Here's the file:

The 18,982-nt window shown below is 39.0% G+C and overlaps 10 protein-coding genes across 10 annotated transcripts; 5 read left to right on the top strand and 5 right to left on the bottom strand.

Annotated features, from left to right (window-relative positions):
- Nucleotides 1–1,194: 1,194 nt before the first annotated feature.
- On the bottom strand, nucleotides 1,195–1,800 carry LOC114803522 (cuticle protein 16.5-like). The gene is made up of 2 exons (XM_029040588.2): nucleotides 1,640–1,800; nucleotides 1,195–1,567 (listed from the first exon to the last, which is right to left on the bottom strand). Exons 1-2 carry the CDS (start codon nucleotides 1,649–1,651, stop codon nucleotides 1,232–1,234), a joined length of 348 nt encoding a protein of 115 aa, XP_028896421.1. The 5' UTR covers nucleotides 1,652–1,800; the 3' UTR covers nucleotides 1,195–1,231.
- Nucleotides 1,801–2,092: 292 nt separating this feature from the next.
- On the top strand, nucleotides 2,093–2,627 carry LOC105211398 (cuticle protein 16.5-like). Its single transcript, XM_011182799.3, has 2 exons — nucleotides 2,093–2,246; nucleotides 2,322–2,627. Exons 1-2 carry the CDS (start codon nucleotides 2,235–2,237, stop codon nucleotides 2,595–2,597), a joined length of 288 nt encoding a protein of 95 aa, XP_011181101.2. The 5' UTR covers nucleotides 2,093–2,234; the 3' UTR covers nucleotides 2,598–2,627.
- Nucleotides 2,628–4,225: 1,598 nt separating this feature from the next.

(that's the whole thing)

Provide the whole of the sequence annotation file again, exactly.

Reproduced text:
The 18,982-nt window shown below is 39.0% G+C and overlaps 10 protein-coding genes across 10 annotated transcripts; 5 read left to right on the top strand and 5 right to left on the bottom strand.

Annotated features, from left to right (window-relative positions):
- Nucleotides 1–1,194: 1,194 nt before the first annotated feature.
- On the bottom strand, nucleotides 1,195–1,800 carry LOC114803522 (cuticle protein 16.5-like). The gene is made up of 2 exons (XM_029040588.2): nucleotides 1,640–1,800; nucleotides 1,195–1,567 (listed from the first exon to the last, which is right to left on the bottom strand). Exons 1-2 carry the CDS (start codon nucleotides 1,649–1,651, stop codon nucleotides 1,232–1,234), a joined length of 348 nt encoding a protein of 115 aa, XP_028896421.1. The 5' UTR covers nucleotides 1,652–1,800; the 3' UTR covers nucleotides 1,195–1,231.
- Nucleotides 1,801–2,092: 292 nt separating this feature from the next.
- On the top strand, nucleotides 2,093–2,627 carry LOC105211398 (cuticle protein 16.5-like). Its single transcript, XM_011182799.3, has 2 exons — nucleotides 2,093–2,246; nucleotides 2,322–2,627. Exons 1-2 carry the CDS (start codon nucleotides 2,235–2,237, stop codon nucleotides 2,595–2,597), a joined length of 288 nt encoding a protein of 95 aa, XP_011181101.2. The 5' UTR covers nucleotides 2,093–2,234; the 3' UTR covers nucleotides 2,598–2,627.
- Nucleotides 2,628–4,225: 1,598 nt separating this feature from the next.